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Title: Low prevalence of occult hepatitis B infection among blood donors in Beirut, Lebanon: reconsider the deferral strategy of anti-HBc positive blood donors.
Authors: Banna, Nour El
Jisr, Tamima El
Samaha, Hanadi
Chaar, Mira El 
Affiliations: Department of Medical Laboratory Sciences 
Keywords: Occult HBV
Blood Donors
Subjects: Lebanon
Issue Date: 2017
Part of: Journal of hepatitis monthly
Volume: 17
Issue: 7
Start page: 1
End page: 8
ackground: Hepatitis B virus (HBV) infection remains one of the major infectious threats to human health. Since the implementation of highly sensitive HBV nucleic acid testing, occult HBV infection (OBI) has been detected. Occult HBV infection is characterized by a positive HBV DNA test with undetectable HBsAg (Hepatitis B surface antigen). The prevalence of OBI varies significantly between geographic areas, genotypes, and population depending on the sensitivity of the detection assays used. Objectives: This project aimed at determining the prevalence of OBI in blood donors from a major blood donor center in Beirut, Lebanon through testing for 4 HBV markers (HBsAg, anti-HBs, anti-HBc and HBV DNA). Methods: A total of 7437 blood donors were first tested for anti-HBc marker between August 2013 and March 2015; samples positive for anti-HBc were tested for other serological markers and HBV genome. DNA was extracted from 500 µL of plasma and tested for HBV DNA using Artus HBV TM PCR Kit assay. All anti-HBc positive samples were tested by nested PCR, targeting the S gene. Results: This study revealed a 4.6% prevalence of anti-HBc positive blood donors (341/7437). Among anti-HBc positive blood donors, 21 were HBsAg positive (6.2%) and 75% were positive for anti-HBs. The occurrence of occult hepatitis B virus in healthy seropositive blood donors during a 20 month period was very low; only 1 Syrian blood donor (n = 1/341, 0.3%) was HBsAg negative, HBV DNA positive with anti-HBs level > 1000 mIU/mL. Conclusions: Our study indicates that HBV DNA is present in a small percentage of HBsAg negative, anti-HBc reactive units. Lebanon has developed its own blood screening strategy, which is to screen for anti-HBc in addition to HBsAg. This is based on HBV prevalence and cost-effectiveness of testing methods. The disadvantage of not implementing nucleic acid testing (NAT) is missing rare blood units from donors in the window period.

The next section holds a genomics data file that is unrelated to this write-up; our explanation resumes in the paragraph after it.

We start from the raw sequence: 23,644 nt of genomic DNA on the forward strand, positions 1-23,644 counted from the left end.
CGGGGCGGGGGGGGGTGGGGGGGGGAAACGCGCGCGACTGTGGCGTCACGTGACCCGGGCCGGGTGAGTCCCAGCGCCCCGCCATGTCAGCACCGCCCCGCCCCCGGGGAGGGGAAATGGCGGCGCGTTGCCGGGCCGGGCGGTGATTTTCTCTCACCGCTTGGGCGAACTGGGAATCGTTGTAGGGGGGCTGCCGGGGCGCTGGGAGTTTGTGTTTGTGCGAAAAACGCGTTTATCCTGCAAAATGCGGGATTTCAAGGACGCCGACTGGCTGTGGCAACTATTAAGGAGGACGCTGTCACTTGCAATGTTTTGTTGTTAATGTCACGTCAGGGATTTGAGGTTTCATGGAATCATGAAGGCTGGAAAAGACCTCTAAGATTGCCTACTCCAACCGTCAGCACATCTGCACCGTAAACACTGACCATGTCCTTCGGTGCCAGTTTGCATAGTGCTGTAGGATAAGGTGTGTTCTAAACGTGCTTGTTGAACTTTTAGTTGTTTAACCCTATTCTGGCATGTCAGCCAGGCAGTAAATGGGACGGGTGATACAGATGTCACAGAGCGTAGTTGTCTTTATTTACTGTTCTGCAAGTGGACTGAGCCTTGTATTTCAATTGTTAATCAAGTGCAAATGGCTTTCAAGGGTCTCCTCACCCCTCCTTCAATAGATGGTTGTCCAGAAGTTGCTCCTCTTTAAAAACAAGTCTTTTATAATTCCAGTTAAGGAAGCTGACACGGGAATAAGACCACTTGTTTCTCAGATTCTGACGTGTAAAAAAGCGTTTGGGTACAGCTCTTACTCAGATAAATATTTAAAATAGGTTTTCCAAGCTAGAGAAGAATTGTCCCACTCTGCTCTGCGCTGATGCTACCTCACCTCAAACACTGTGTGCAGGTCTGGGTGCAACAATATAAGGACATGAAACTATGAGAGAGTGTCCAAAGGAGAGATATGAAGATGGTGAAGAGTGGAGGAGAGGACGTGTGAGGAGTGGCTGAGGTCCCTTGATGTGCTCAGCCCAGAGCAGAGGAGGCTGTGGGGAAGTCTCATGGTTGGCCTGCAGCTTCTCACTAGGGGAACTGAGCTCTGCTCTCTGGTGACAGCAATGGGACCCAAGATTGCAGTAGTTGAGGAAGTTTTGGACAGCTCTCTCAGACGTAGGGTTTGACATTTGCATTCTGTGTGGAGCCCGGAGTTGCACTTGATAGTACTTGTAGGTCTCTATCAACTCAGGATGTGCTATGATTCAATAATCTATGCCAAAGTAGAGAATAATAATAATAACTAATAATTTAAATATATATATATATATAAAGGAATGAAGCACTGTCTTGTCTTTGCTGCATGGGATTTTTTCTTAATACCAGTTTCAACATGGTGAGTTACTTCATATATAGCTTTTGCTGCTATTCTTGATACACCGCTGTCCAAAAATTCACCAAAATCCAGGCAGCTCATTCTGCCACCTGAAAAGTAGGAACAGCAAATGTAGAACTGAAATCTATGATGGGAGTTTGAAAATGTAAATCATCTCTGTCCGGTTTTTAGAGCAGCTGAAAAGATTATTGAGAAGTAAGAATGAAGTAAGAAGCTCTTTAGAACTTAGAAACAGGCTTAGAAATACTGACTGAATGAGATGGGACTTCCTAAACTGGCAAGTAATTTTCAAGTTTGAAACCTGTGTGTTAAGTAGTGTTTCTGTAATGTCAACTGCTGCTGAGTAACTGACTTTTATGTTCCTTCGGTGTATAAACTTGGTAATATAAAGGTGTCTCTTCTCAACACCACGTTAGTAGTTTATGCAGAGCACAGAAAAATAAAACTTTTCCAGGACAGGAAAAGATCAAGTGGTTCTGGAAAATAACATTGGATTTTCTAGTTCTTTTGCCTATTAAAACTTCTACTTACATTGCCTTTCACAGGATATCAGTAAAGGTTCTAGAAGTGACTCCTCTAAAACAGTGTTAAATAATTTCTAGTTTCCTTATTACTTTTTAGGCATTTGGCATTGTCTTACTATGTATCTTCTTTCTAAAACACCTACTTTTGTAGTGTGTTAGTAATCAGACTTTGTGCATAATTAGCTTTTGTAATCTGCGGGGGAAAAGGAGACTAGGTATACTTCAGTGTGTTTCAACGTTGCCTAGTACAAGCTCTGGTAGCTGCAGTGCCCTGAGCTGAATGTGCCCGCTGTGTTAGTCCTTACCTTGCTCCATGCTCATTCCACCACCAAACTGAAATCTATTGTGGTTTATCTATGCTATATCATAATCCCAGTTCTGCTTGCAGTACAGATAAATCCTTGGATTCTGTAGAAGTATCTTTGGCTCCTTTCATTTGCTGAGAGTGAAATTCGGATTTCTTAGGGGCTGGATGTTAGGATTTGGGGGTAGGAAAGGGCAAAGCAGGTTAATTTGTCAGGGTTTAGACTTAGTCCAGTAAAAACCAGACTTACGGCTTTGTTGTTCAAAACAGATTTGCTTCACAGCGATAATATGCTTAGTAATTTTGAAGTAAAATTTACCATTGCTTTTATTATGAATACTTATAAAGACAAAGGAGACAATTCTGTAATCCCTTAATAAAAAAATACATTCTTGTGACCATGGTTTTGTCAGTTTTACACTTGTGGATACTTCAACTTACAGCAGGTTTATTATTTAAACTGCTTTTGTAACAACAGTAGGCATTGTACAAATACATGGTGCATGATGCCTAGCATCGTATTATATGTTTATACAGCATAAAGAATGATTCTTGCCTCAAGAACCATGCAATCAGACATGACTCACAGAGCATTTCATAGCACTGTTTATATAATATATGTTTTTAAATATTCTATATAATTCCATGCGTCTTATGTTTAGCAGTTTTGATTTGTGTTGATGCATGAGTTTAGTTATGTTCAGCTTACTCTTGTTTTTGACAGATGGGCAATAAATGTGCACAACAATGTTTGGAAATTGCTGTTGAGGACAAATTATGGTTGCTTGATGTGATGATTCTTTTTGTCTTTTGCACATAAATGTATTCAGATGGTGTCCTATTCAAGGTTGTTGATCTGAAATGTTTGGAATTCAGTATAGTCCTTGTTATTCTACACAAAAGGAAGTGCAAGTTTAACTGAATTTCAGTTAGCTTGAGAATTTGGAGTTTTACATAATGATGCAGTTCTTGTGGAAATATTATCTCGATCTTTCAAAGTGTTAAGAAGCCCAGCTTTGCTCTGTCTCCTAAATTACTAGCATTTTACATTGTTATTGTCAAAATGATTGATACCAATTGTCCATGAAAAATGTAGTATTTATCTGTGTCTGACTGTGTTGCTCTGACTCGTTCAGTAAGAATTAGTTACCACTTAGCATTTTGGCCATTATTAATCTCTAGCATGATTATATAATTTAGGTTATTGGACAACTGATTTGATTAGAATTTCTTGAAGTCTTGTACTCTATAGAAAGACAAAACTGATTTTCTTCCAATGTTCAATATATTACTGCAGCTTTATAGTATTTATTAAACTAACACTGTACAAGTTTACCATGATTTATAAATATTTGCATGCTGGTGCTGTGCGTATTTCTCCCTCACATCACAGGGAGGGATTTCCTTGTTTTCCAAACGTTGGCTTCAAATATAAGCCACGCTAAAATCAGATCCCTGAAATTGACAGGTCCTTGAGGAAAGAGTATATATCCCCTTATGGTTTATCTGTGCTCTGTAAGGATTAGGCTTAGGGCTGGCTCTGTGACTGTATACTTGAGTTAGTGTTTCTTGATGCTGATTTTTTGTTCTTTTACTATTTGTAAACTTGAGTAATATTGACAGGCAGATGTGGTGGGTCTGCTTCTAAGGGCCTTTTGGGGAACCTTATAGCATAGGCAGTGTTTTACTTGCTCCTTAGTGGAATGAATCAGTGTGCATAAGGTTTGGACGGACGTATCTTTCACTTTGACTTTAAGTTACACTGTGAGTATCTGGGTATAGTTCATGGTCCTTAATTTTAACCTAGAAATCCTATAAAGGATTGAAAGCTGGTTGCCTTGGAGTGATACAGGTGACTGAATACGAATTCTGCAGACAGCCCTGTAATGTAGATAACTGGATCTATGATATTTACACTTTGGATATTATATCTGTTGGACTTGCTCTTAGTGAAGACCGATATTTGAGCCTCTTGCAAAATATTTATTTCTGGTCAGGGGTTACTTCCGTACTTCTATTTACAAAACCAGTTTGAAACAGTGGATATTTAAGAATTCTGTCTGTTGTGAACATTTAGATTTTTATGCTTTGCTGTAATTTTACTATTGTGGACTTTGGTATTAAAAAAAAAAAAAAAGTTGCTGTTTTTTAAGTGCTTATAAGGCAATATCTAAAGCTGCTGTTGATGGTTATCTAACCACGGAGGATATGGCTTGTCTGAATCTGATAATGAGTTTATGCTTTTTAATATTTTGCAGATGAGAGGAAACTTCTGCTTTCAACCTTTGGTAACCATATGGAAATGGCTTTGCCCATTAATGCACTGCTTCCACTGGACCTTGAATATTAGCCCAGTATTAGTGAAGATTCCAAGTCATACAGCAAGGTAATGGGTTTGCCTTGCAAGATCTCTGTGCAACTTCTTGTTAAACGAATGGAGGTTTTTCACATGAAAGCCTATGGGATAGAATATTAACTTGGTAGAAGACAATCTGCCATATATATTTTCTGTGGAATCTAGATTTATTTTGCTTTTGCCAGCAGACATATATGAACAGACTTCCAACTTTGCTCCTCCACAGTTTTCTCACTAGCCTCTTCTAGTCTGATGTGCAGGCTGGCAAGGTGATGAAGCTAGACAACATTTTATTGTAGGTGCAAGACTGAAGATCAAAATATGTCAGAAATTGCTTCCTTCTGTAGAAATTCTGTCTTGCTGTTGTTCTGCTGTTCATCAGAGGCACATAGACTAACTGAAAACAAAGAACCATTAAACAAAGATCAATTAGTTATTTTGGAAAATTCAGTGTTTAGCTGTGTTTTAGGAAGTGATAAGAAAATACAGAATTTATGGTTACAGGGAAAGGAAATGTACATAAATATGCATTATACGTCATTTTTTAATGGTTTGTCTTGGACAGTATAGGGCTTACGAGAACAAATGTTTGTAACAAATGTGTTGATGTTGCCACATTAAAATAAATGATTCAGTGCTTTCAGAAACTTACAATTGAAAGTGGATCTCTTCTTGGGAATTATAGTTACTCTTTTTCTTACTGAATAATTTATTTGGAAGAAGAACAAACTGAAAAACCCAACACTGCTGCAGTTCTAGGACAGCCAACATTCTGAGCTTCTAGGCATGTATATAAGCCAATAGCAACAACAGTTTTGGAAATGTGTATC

Ezproxy URL: Link to full text
Type: Journal Article
Appears in Collections:Department of Medical Laboratory Sciences

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